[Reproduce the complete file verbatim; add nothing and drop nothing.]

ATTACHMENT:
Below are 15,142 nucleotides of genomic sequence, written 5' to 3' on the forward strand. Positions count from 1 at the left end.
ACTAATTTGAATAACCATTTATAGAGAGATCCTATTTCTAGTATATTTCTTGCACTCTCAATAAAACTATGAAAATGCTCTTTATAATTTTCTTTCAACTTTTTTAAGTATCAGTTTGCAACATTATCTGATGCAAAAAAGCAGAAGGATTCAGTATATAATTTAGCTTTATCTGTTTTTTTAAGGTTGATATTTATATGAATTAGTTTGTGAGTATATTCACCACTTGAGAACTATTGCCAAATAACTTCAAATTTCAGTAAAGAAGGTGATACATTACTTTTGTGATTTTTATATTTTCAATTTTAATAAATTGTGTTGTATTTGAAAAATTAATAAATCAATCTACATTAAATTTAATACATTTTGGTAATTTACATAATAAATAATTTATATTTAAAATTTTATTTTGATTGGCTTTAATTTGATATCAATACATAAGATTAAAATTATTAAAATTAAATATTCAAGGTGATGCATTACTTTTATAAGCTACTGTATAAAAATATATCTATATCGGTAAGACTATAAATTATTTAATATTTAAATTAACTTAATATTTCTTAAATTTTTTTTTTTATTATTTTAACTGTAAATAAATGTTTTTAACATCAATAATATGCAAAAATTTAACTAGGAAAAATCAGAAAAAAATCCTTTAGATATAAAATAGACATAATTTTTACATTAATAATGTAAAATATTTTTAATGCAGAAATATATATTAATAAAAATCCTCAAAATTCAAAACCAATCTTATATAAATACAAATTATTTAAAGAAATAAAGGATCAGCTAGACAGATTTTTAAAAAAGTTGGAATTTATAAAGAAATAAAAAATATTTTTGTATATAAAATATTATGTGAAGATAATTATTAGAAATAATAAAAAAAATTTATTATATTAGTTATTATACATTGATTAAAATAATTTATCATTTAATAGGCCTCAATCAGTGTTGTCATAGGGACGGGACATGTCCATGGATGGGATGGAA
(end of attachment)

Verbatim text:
Below are 15,142 nucleotides of genomic sequence, written 5' to 3' on the forward strand. Positions count from 1 at the left end.
ACTAATTTGAATAACCATTTATAGAGAGATCCTATTTCTAGTATATTTCTTGCACTCTCAATAAAACTATGAAAATGCTCTTTATAATTTTCTTTCAACTTTTTTAAGTATCAGTTTGCAACATTATCTGATGCAAAAAAGCAGAAGGATTCAGTATATAATTTAGCTTTATCTGTTTTTTTAAGGTTGATATTTATATGAATTAGTTTGTGAGTATATTCACCACTTGAGAACTATTGCCAAATAACTTCAAATTTCAGTAAAGAAGGTGATACATTACTTTTGTGATTTTTATATTTTCAATTTTAATAAATTGTGTTGTATTTGAAAAATTAATAAATCAATCTACATTAAATTTAATACATTTTGGTAATTTACATAATAAATAATTTATATTTAAAATTTTATTTTGATTGGCTTTAATTTGATATCAATACATAAGATTAAAATTATTAAAATTAAATATTCAAGGTGATGCATTACTTTTATAAGCTACTGTATAAAAATATATCTATATCGGTAAGACTATAAATTATTTAATATTTAAATTAACTTAATATTTCTTAAATTTTTTTTTTTATTATTTTAACTGTAAATAAATGTTTTTAACATCAATAATATGCAAAAATTTAACTAGGAAAAATCAGAAAAAAATCCTTTAGATATAAAATAGACATAATTTTTACATTAATAATGTAAAATATTTTTAATGCAGAAATATATATTAATAAAAATCCTCAAAATTCAAAACCAATCTTATATAAATACAAATTATTTAAAGAAATAAAGGATCAGCTAGACAGATTTTTAAAAAAGTTGGAATTTATAAAGAAATAAAAAATATTTTTGTATATAAAATATTATGTGAAGATAATTATTAGAAATAATAAAAAAAATTTATTATATTAGTTATTATACATTGATTAAAATAATTTATCATTTAATAGGCCTCAATCAGTGTTGTCATAGGGACGGGACATGTCCATGGATGGGATGGAA